Pakistan hits al Qaeda, Taliban camp; Taliban spokesman captured

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Attack occurs in South Waziristan as SecDef Gates visits Afghanistan; a pattern of Pakistani behavior

Early this morning, the Pakistani military struck at an al Qaeda and Taliban camp in the Zamazola region of South Waziristan. “The attack was launched at 6:55am this morning by army gunship helicopters against the hideouts of militants in Salamat Keley of Zamazola area,” said Major General Shaukat Sultan, the spokesman for the Pakistani military. “The foreign militants were imparting training to the local youth of terrorism and suicide attacks.”

There were five buildings within the compound, and three were targeted and destroyed by 5 to 7 attack helicopters. The number of killed in the attack is still unknown. The Pakistani army claimed 25-30 “miscreants” were killed, while local agency officials claim 8-10 were killed, including civilians. Maj Gen Sultan said troops are on the ground pulling bodies from the wreckage. If the past is any indicator, the U.S. hunter killer teams of Task Force 145 were involved in the strikes.

The attack on the training camp occurred within hours of U.S. Secretary of Defense Robert Gates’ meeting with Afghan officials and U.S. military leaders. Pakistani President Pervez Musharraf has been on the defensive of late after the U.S. and Afghan President Hamid Karzai have said western Pakistan is a Taliban and al Qaeda safe haven.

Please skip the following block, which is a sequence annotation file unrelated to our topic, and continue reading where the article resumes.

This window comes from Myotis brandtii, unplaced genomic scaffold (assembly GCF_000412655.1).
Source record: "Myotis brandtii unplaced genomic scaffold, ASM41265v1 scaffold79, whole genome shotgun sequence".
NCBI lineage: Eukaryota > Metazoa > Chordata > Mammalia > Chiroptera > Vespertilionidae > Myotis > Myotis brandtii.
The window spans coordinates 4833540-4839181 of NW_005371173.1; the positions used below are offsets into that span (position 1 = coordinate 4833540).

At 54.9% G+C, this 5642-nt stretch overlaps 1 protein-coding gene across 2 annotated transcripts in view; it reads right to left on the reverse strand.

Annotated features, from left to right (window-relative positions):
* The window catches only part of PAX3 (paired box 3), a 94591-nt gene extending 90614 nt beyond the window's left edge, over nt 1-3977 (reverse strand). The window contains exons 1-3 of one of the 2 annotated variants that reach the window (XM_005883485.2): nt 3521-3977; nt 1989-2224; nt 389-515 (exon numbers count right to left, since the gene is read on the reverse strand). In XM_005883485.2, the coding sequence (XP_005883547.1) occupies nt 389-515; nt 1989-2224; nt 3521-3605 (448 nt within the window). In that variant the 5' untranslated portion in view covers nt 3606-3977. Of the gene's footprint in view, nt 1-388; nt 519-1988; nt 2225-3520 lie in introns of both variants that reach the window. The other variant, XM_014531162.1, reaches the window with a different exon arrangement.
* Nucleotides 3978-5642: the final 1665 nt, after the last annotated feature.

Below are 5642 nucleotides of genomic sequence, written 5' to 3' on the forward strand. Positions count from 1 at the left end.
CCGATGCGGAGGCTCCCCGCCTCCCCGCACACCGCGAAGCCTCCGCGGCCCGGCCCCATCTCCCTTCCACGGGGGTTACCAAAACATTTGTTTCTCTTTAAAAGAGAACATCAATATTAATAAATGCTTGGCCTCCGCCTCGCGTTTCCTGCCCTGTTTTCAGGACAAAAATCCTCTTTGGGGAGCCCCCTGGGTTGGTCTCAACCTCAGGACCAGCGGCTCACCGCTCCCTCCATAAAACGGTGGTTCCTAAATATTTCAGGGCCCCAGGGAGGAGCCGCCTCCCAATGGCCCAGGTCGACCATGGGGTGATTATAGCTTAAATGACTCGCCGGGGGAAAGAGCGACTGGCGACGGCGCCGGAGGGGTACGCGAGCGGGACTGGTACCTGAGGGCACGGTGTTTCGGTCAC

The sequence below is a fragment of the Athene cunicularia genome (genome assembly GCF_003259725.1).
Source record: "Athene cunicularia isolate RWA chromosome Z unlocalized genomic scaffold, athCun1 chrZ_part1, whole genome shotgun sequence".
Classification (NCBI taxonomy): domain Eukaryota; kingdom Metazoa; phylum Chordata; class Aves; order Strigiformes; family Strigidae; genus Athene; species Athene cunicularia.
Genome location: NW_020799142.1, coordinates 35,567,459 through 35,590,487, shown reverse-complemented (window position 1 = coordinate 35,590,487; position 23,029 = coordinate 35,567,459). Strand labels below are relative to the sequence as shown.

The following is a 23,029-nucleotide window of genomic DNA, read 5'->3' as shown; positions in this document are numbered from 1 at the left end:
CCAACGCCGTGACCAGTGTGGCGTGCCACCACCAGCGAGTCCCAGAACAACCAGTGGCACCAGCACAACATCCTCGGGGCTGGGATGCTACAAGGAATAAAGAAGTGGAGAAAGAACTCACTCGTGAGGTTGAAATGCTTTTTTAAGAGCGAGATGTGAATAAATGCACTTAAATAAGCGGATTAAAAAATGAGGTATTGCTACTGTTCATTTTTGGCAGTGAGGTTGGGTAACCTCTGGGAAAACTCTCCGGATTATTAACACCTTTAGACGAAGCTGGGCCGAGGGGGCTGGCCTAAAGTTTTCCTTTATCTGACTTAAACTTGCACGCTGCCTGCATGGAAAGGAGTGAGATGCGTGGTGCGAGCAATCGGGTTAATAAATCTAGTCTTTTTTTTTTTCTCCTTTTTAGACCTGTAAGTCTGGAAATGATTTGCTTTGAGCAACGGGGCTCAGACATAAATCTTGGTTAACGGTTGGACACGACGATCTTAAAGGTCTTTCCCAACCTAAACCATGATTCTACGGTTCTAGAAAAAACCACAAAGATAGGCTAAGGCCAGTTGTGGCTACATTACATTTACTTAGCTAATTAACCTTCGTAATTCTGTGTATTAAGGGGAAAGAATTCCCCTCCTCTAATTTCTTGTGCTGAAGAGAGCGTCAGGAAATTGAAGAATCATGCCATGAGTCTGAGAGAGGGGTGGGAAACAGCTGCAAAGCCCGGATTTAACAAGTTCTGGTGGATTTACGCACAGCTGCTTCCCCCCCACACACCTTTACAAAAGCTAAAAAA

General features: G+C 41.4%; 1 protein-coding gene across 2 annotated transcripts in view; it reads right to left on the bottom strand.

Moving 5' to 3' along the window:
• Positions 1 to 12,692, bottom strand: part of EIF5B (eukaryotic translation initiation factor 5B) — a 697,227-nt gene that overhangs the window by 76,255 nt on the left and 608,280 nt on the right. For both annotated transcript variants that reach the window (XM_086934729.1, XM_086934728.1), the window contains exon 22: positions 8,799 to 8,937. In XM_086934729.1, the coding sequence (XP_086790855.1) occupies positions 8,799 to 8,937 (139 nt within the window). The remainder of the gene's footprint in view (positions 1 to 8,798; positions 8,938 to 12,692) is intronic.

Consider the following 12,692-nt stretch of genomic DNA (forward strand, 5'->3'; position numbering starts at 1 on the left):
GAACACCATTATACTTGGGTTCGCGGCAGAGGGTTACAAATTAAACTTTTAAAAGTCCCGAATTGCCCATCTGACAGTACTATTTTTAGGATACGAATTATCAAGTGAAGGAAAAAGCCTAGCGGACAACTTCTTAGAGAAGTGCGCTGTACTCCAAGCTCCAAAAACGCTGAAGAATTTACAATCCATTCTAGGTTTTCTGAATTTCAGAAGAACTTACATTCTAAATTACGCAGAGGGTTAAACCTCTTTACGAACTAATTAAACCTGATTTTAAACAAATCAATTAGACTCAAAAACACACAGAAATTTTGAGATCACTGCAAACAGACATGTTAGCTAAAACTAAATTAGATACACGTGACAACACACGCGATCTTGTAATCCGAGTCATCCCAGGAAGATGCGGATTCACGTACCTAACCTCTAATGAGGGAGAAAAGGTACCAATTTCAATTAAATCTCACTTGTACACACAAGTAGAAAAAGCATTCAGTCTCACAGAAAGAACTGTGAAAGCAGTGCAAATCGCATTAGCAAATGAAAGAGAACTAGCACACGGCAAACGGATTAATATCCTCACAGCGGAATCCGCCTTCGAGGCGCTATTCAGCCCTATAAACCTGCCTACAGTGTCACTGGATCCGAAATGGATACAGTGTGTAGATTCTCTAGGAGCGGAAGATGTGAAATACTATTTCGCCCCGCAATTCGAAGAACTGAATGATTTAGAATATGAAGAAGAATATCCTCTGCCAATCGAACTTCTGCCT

The timing of the Pakistani attack is interesting, and fits a pattern of Pakistan conducting strikes against Taliban and al Qaeda bases to deflect political pressure. In March of 2006, Pakistan allowed Task Force 145 to attack the Danda Saidgai camp, an al Qaeda training facility for Osama bin Laden’s elite bodyguards, the Black Guard, just prior to President Bush’s visit to the country. al Qaeda responded by attacking the U.S. Consulate in Karachi in a suicide carbomb strike, and killed a U.S. diplomat.

The Pakistani military and Task Force 145 attacked the Chingai madrassa / al Qaeda training camp in Bajaur just one day prior to the aborted Bajaur Accord, which would have ceded the agency to the Liaquat Hussain and Faqir Mohammad’s Tehreek-e-Nifaaz-e-Shariah-e-Mohammadi (TNSM), also known as the Pakistani Taliban. The U.S. was pressuring Pakistan after the disastrous results from the Waziristan Accord and Faqir’s statements in support of Osama bin Laden and al Qaeda. Ayman al-Zawahiri was believed to have been at the madrassa, and had frequented the camp.

The Taliban and al Qaeda responded by conducting a suicide strike at the Pakistani Army training camp in Dargai, which killed 45 soldiers.

The strike on Taliban crossing the border in South Waziristan last weekend was also the result of U.S. pressure. According to a military source in Afghanistan, NATO forced Pakistan into conducting the strikes.

Elsewhere along the Pakistan-Afghan border, Dr. Muhammad Hanif was captured by Afghan security forces after crossing the border from Pakistan’s tribal agencies into Nangarhar province. Hanif has made numerous statements to the press on the Taliban’s activities in Afghanistan. It is unknown if he had direct, face to face contact with Taliban leader Mullah Omar or other members of the Shura Majlis, the highest Taliban consultive council. Hanif’s notes and any computer or communications equipment potentially found during his capture should yield further intelligence on the Taliban’s activities on both sides of the border.

See The Fall of Waziristan: An Online History for more information.

Bill Roggio is a Senior Fellow at the Foundation for Defense of Democracies and the Editor of FDD’s Long War Journal.




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